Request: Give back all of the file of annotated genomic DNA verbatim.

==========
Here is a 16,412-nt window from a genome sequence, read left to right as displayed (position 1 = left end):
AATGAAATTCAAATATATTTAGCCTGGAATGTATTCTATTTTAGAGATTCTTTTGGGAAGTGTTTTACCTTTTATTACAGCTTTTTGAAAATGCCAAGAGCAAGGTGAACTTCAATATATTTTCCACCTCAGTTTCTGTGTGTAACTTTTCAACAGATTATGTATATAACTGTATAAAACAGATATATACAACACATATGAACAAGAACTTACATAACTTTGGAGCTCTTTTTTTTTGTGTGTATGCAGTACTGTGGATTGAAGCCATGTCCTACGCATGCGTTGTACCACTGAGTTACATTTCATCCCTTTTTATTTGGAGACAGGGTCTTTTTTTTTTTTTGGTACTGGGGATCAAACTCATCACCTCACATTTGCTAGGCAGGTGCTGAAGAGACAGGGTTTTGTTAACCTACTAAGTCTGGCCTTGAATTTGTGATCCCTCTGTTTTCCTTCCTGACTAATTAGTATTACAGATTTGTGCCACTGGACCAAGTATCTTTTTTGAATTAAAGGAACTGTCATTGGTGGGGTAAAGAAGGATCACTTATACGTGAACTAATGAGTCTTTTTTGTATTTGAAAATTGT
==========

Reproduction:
Here is a 16,412-nt window from a genome sequence, read left to right as displayed (position 1 = left end):
AATGAAATTCAAATATATTTAGCCTGGAATGTATTCTATTTTAGAGATTCTTTTGGGAAGTGTTTTACCTTTTATTACAGCTTTTTGAAAATGCCAAGAGCAAGGTGAACTTCAATATATTTTCCACCTCAGTTTCTGTGTGTAACTTTTCAACAGATTATGTATATAACTGTATAAAACAGATATATACAACACATATGAACAAGAACTTACATAACTTTGGAGCTCTTTTTTTTTGTGTGTATGCAGTACTGTGGATTGAAGCCATGTCCTACGCATGCGTTGTACCACTGAGTTACATTTCATCCCTTTTTATTTGGAGACAGGGTCTTTTTTTTTTTTTGGTACTGGGGATCAAACTCATCACCTCACATTTGCTAGGCAGGTGCTGAAGAGACAGGGTTTTGTTAACCTACTAAGTCTGGCCTTGAATTTGTGATCCCTCTGTTTTCCTTCCTGACTAATTAGTATTACAGATTTGTGCCACTGGACCAAGTATCTTTTTTGAATTAAAGGAACTGTCATTGGTGGGGTAAAGAAGGATCACTTATACGTGAACTAATGAGTCTTTTTTGTATTTGAAAATTGT